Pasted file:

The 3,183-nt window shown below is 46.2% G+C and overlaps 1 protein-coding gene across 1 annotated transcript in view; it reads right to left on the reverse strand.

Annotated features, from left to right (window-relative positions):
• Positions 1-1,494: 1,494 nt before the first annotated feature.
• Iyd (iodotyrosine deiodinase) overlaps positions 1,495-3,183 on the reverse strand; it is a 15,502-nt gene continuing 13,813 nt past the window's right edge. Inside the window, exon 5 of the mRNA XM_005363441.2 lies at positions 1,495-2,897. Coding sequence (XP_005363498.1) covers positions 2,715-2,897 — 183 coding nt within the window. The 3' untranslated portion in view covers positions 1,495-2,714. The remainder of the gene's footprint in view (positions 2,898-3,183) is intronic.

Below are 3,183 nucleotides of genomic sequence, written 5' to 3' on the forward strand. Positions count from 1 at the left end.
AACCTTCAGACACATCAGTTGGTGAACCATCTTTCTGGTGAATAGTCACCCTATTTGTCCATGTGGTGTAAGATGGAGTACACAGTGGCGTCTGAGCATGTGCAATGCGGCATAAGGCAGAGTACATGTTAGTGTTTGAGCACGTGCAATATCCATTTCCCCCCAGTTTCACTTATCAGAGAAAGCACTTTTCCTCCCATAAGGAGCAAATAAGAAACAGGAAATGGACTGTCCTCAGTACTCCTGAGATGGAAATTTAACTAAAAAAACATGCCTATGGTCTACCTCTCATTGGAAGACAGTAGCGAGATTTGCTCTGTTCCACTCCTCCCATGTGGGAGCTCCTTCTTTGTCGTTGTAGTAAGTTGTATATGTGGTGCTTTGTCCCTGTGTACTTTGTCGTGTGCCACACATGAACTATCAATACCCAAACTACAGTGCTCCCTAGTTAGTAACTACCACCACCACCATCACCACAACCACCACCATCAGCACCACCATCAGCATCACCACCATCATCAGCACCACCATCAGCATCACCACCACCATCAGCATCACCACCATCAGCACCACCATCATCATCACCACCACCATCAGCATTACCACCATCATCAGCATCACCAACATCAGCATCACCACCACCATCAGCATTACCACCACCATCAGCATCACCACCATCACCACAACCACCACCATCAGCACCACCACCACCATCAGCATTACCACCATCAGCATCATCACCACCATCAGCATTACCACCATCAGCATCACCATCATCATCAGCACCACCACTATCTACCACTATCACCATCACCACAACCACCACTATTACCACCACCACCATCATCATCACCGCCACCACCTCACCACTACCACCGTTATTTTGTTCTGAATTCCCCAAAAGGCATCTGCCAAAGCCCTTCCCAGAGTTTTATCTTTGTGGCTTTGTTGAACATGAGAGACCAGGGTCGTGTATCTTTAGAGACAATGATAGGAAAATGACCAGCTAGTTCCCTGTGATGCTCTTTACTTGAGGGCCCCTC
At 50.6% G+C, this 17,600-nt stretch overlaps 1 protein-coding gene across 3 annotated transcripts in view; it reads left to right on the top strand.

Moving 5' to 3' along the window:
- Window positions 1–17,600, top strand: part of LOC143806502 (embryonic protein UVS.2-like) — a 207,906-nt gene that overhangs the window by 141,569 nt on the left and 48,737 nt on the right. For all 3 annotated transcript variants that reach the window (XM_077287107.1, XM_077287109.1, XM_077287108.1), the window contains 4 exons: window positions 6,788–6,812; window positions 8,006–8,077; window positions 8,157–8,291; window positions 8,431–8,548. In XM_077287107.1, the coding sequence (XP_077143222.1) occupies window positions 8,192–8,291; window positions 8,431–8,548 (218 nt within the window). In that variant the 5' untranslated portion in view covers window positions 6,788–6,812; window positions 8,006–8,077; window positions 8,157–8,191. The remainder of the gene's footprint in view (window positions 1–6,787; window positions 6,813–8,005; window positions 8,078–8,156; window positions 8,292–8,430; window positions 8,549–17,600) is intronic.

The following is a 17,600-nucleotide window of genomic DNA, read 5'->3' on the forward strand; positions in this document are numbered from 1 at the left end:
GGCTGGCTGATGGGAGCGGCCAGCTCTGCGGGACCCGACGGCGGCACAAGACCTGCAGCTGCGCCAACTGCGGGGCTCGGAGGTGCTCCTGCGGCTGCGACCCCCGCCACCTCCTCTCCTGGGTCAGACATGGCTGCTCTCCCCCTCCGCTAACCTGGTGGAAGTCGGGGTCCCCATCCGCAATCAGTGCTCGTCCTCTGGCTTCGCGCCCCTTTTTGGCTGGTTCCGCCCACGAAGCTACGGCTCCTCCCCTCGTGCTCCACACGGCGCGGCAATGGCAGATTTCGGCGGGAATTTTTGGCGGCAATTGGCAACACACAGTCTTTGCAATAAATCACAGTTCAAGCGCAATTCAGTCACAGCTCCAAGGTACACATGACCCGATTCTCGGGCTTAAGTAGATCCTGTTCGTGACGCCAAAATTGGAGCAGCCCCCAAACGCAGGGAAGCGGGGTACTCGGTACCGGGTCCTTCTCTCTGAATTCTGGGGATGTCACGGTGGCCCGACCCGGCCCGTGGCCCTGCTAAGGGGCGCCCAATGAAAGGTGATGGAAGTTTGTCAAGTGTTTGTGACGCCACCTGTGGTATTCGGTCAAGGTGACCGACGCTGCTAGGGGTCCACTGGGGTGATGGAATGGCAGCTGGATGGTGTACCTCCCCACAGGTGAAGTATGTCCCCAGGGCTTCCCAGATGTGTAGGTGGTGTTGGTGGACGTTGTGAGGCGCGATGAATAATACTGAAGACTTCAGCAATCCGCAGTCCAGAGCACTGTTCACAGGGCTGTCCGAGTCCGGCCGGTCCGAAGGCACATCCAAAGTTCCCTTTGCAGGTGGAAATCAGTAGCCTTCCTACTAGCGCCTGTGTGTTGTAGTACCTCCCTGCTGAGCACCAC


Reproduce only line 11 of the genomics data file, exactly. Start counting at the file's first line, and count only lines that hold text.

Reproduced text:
GGCTGGCTGATGGGAGCGGCCAGCTCTGCGGGACCCGACGGCGGCACAAGACCTGCAGCTGCGCCAACTGCGGGGCTCGGAGGTGCTCCTGCGGCTGCGACCCCCGCCACCTCCTCTCCTGGGTCAGACATGGCTGCTCTCCCCCTCCGCTAACCTGGTGGAAGTCGGGGTCCCCATCCGCAATCAGTGCTCGTCCTCTGGCTTCGCGCCCCTTTTTGGCTGGTTCCGCCCACGAAGCTACGGCTCCTCCCCTCGTGCTCCACACGGCGCGGCAATGGCAGATTTCGGCGGGAATTTTTGGCGGCAATTGGCAACACACAGTCTTTGCAATAAATCACAGTTCAAGCGCAATTCAGTCACAGCTCCAAGGTACACATGACCCGATTCTCGGGCTTAAGTAGATCCTGTTCGTGACGCCAAAATTGGAGCAGCCCCCAAACGCAGGGAAGCGGGGTACTCGGTACCGGGTCCTTCTCTCTGAATTCTGGGGATGTCACGGTGGCCCGACCCGGCCCGTGGCCCTGCTAAGGGGCGCCCAATGAAAGGTGATGGAAGTTTGTCAAGTGTTTGTGACGCCACCTGTGGTATTCGGTCAAGGTGACCGACGCTGCTAGGGGTCCACTGGGGTGATGGAATGGCAGCTGGATGGTGTACCTCCCCACAGGTGAAGTATGTCCCCAGGGCTTCCCAGATGTGTAGGTGGTGTTGGTGGACGTTGTGAGGCGCGATGAATAATACTGAAGACTTCAGCAATCCGCAGTCCAGAGCACTGTTCACAGGGCTGTCCGAGTCCGGCCGGTCCGAAGGCACATCCAAAGTTCCCTTTGCAGGTGGAAATCAGTAGCCTTCCTACTAGCGCCTGTGTGTTGTAGTACCTCCCTGCTGAGCACCAC